8. Resistance to Oxidative Stress and Survival Inside the Phagolysosome

The first encounters of C. glabrata with the host innate immune cells include phagocytic cells [70]. Remarkably, many pathogens have developed different strategies to escape from the phagosome following internalization. For example, C. albicans destroys macrophages by switching to the hyphal growth while C. neoformans can lyse macrophages or escape via phagosomal extrusion [71,72]. To date, little is known how C. glabrata responds to host cell phagocytosis and how it can survive and persist inside the phagolysosome. The lack of morphogenesis does not allow physical killing of host cells by C. glabrata. Moreover, phagolysosome maturation brings a hostile environment for pathogens, including hydrolytic enzymes as well as a lower pH due to acidification [73,74]. In addition, pathogen adhesion triggers extracellular host-derived ROS to kill pathogens [60]. Therefore, antioxidant activities seem plausible virulence factors in different pathogenic fungi [75-77]. For example, A. fumigatus lacking catalases normally degrading H2O2, shows attenuated virulence in a rat model of invasive aspergillosis [78]. For C. glabrata, a lack of CTA1, the gene encoding the only catalase, results in hypersensitivity to H2O2. Interestingly, C. glabrata strains show higher peroxide resistance than S. cerevisiae or C. albicans, suggesting a high intrinsic resistance to oxidative stress [23]. Indeed, Cta1 expression is induced after phagocytosis and both the number of peroxisomes and Cta1 localization to peroxisomes is enhanced [22]. Notably, peroxisome numbers decrease after prolonged residence of C. glabrata in the phagolysosome, perhaps via autophagy, to help C. glabrata surviving in the nutrient-limited environment. Deletion of ATG11 or ATG17 results in defects in the reduction of peroxisomes and reduced survival upon phagocytosis. Thus, in addition to surviving ROS attacks, recycling of potential internal nutrients or the use of host-derived nutrients may be beneficial for the persistence and survival of C. glabrata in the host after phagocytosis.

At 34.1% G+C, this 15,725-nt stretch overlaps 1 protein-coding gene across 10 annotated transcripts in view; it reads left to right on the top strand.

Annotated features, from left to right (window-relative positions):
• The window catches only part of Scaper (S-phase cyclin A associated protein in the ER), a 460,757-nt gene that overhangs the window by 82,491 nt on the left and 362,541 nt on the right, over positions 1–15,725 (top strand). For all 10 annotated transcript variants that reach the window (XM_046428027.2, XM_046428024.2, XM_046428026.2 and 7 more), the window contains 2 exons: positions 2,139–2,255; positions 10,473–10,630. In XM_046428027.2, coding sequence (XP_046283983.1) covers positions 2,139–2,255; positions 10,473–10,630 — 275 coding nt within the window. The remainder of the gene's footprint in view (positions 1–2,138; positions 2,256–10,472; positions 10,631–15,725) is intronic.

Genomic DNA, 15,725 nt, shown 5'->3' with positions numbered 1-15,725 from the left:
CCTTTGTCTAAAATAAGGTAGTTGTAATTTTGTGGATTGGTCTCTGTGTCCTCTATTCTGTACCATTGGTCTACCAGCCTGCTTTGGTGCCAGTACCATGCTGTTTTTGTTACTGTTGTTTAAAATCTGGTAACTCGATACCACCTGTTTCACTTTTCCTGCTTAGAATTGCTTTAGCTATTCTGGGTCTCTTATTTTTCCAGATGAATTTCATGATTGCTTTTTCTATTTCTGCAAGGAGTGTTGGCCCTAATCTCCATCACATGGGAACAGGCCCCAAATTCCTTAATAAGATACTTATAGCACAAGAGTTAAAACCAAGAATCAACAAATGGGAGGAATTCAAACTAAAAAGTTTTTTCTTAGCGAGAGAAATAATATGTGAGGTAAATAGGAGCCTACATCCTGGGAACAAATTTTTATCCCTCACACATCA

9. Mechanisms of Antifungal Resistance in C. glabrata & Modulation of Drug Susceptibility

For space constraints, we shall limit the discussion on antifungal drug resistance, but would like to refer to numerous excellent recent reviews on the use of antifungal drugs and the mechanisms of antifungal resistance in fungal pathogens [7,79-81]. It has been widely recognized that C. glabrata displays inherently high resistance to several antifungal drugs, limiting the efficacy of some antifungal drugs used in clinical therapy [7,79-81].